TV Recap: Breaking Bad Season 5, Episode 14, “Ozymandias”

The Overthinkers analyze the staggering Breaking Bad episode, the Shelley poem that lends its title, and what it means to carve a name in stone.

Peter Fenzel, Shana Mlawski, and John Perich recap Breaking Bad Season 5, Episode 14, “Ozymandias.”

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→ Download The Breaking Bad Season 5, Episode 14 Recap

And don’t miss Bryan Cranston read Shelley’s poem “Ozymandias.”

"Born in Arizona, moved to Babylonia."

“Born in Arizona, moved to Babylonia!”

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12 Comments on “TV Recap: Breaking Bad Season 5, Episode 14, “Ozymandias””

  1. CWD #

    This is a superb website. You are not of an age, Peter, but for all time.


  2. mezdef #

    You mentioned Dante in the recap, which was perfect. I want to float another hell.

    There’s some strong connections to ‘No Exit’ by Sartre. Hell is other people’s perceptions of us and how they impact us. So Walt (Loki?) is stuck in a hell where reputation means everything to him, and he is repeating his Sisyphean task of reputation building (rolling the barrel in this episode, too obvious to mention on the recap?), but he is also a slave to it. The great deceiver, he is forced to spin his web of lies. Tod (Odin? Flanked by Uncle Jack as the raven? I liked that he did away with half of Jesses’ face, essentially making him one-eyed, transferring death god status to Jesse? Perhaps Jesse will take out one of Tod’s eyes?) doesn’t really care, and is perhaps the most free of any of these characters in the hell of perceptions and self-image. Their crimes are revealed or subverted for other purposes in this episode, but it just makes everything worse and no-one feels good about anything.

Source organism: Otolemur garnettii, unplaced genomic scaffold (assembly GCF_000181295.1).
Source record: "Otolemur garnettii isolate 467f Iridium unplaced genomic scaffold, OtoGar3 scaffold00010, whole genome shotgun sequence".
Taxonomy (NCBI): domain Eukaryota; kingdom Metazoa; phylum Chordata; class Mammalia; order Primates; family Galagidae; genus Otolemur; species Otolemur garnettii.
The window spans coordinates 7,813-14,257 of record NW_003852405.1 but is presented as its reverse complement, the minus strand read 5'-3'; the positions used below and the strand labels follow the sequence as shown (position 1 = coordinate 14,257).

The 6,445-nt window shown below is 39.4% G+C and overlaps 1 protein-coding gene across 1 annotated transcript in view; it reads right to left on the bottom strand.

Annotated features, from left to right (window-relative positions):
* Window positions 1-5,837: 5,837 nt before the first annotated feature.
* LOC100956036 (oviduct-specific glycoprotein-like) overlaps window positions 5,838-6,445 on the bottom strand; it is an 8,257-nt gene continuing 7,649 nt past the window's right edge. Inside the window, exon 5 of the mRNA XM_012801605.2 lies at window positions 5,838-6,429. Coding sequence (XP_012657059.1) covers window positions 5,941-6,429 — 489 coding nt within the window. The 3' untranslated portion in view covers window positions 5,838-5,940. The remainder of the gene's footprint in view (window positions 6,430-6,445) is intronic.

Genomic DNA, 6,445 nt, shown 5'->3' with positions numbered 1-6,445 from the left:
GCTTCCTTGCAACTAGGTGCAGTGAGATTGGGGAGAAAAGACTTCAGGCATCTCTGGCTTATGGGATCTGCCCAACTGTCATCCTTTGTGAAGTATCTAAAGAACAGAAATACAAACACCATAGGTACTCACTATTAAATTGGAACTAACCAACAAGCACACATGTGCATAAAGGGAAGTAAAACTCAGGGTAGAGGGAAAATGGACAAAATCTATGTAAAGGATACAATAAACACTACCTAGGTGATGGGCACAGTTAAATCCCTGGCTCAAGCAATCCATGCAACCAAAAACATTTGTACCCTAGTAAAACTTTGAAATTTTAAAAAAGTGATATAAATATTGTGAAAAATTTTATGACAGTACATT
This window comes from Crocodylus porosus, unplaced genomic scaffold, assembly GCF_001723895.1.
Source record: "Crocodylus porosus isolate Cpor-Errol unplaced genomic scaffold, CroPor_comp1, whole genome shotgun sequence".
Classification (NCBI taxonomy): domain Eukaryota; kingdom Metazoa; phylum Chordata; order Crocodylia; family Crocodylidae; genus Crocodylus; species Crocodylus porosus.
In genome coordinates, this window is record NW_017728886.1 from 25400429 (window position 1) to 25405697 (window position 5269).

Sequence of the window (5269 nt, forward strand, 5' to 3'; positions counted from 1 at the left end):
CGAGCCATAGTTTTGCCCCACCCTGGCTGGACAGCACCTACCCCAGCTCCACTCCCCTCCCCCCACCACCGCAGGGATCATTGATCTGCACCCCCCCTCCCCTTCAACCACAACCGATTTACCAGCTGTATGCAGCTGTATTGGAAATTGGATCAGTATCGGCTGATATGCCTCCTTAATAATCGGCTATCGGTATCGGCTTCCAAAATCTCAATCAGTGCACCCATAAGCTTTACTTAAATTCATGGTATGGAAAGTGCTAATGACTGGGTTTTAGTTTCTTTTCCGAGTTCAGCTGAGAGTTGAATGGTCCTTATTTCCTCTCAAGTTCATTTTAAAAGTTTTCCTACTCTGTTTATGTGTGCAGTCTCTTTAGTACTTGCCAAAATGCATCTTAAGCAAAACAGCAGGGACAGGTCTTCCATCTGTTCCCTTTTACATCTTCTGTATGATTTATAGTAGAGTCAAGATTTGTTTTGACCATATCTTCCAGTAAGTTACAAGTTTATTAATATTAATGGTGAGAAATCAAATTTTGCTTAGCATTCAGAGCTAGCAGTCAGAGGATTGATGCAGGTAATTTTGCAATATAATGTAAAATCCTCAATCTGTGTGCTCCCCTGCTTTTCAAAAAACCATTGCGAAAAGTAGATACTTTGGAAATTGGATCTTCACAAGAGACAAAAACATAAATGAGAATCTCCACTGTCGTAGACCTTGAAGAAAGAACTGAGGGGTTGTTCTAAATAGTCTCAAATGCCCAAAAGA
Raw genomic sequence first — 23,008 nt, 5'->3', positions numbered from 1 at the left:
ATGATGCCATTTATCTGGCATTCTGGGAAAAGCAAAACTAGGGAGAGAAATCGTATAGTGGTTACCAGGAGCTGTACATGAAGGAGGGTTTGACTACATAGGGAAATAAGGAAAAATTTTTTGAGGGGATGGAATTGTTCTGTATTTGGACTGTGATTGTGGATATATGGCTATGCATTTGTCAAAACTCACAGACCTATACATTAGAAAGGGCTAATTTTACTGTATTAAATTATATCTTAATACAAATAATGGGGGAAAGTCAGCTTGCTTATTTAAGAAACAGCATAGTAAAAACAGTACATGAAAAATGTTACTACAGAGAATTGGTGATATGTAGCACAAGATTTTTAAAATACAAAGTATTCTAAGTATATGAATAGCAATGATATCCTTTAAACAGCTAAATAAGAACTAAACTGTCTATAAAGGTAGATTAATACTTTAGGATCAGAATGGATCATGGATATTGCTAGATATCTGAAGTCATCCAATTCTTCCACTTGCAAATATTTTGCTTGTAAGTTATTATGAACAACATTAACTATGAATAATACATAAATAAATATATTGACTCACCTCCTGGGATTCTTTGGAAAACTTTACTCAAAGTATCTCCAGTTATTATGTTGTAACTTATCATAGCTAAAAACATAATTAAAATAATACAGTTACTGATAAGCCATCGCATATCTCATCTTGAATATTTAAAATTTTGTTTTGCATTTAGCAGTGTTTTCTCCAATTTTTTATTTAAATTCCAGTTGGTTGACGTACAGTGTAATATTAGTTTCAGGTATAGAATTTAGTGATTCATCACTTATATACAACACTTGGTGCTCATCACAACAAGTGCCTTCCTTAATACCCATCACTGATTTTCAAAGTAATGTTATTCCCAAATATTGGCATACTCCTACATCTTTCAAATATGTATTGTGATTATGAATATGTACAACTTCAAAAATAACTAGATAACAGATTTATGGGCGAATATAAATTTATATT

Finally, the ‘Rabid dog’ running across the screen as the van drives away is a fairly obvious one that wasn’t mentioned on the recap, but is probably worth having out there.

    Finally, I’d like to say: WOW that episode was super-dense on both visual metaphors and thematic elements from a myriad of genres. Hats off to Rian and the BB team, I’m floored. Perhaps taken as a given, but I wanted to say it. Also: that was a great recap, gave me a lot to think about, thanks OTI!

    Also, apparently hell is other meth labs for Jesse.


    • Tulse #

      The Sisyphus reference may have been obvious, but I do think it is worth noting, especially since Sisyphus is punished for deceitfulness and for believing he is smarter than Zeus, both of which resonate with Walt’s fatal flaws.

      This was indeed a superb episode of the show, but also a superb recap by the Overthinkers, whose insights always make me appreciate the show much more deeply.


      • mezdef #

        So in the Pantheon of Breaking Bad, Walt is Sisyphus, what other legends represent the rest of the cast?

        Jesse could be Icarus / Prometheus, Skyler could be a reversed Jason / Medea. Not sure what to do with the rest of the cast.

        Grasping at straws, but they are fun straws.


  3. Falconer #

    When Walt is looking in the Mirror in his car…. and can’t bear the ‘sneering visage’… he turns the mirror away.
    When turning the mirror away, the impression I got was that the spot where the mirror was pointed was where Hank and Gomey had just been buried.

    I think it’s significant that Hank and Gomey are buried in the same hole where Walt’s money was.
    Jesse said they were going to go after what was really important obviously referring to Walts’ money.
    Originally the only thing important to Walt was his family… not the money. Except, along the way, Walt had mistakenly confused the money with his family.

    And in this cruel twist of irony his family is lost and buried in the ground, on the exact spot where the whole downfall began.


  4. Shana Mlawski OTI Staff #

    Man, our commenters are always great, but today you folks are really kicking Overthinking behind. Keep it comin’!


  5. Falconer #

    One other thing I forgot…